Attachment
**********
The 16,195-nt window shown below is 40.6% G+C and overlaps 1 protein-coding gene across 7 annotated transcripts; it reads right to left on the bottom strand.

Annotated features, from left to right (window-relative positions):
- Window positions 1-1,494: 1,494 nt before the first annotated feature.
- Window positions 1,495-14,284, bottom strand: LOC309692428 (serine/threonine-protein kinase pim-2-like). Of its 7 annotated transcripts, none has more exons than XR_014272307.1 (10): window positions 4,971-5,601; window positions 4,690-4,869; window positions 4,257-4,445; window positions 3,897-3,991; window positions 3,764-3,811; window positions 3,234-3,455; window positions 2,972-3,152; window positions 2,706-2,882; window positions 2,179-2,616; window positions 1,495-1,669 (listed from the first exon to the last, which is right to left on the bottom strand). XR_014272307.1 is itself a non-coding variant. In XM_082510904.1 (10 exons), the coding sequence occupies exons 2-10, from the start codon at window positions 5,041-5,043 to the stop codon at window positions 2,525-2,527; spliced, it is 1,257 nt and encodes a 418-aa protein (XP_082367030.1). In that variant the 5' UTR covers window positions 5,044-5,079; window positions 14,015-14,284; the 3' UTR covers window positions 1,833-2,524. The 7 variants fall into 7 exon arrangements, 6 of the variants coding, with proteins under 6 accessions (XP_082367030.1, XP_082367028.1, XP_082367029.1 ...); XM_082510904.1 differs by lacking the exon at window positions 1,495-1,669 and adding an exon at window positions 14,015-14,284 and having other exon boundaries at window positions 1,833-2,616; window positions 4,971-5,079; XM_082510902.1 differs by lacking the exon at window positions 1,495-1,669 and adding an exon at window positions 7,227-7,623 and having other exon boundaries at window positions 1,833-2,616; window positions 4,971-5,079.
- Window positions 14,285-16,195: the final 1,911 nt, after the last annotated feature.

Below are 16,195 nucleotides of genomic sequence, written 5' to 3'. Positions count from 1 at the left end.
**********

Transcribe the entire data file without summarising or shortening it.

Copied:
The 16,195-nt window shown below is 40.6% G+C and overlaps 1 protein-coding gene across 7 annotated transcripts; it reads right to left on the bottom strand.

Annotated features, from left to right (window-relative positions):
- Window positions 1-1,494: 1,494 nt before the first annotated feature.
- Window positions 1,495-14,284, bottom strand: LOC309692428 (serine/threonine-protein kinase pim-2-like). Of its 7 annotated transcripts, none has more exons than XR_014272307.1 (10): window positions 4,971-5,601; window positions 4,690-4,869; window positions 4,257-4,445; window positions 3,897-3,991; window positions 3,764-3,811; window positions 3,234-3,455; window positions 2,972-3,152; window positions 2,706-2,882; window positions 2,179-2,616; window positions 1,495-1,669 (listed from the first exon to the last, which is right to left on the bottom strand). XR_014272307.1 is itself a non-coding variant. In XM_082510904.1 (10 exons), the coding sequence occupies exons 2-10, from the start codon at window positions 5,041-5,043 to the stop codon at window positions 2,525-2,527; spliced, it is 1,257 nt and encodes a 418-aa protein (XP_082367030.1). In that variant the 5' UTR covers window positions 5,044-5,079; window positions 14,015-14,284; the 3' UTR covers window positions 1,833-2,524. The 7 variants fall into 7 exon arrangements, 6 of the variants coding, with proteins under 6 accessions (XP_082367030.1, XP_082367028.1, XP_082367029.1 ...); XM_082510904.1 differs by lacking the exon at window positions 1,495-1,669 and adding an exon at window positions 14,015-14,284 and having other exon boundaries at window positions 1,833-2,616; window positions 4,971-5,079; XM_082510902.1 differs by lacking the exon at window positions 1,495-1,669 and adding an exon at window positions 7,227-7,623 and having other exon boundaries at window positions 1,833-2,616; window positions 4,971-5,079.
- Window positions 14,285-16,195: the final 1,911 nt, after the last annotated feature.

Below are 16,195 nucleotides of genomic sequence, written 5' to 3'. Positions count from 1 at the left end.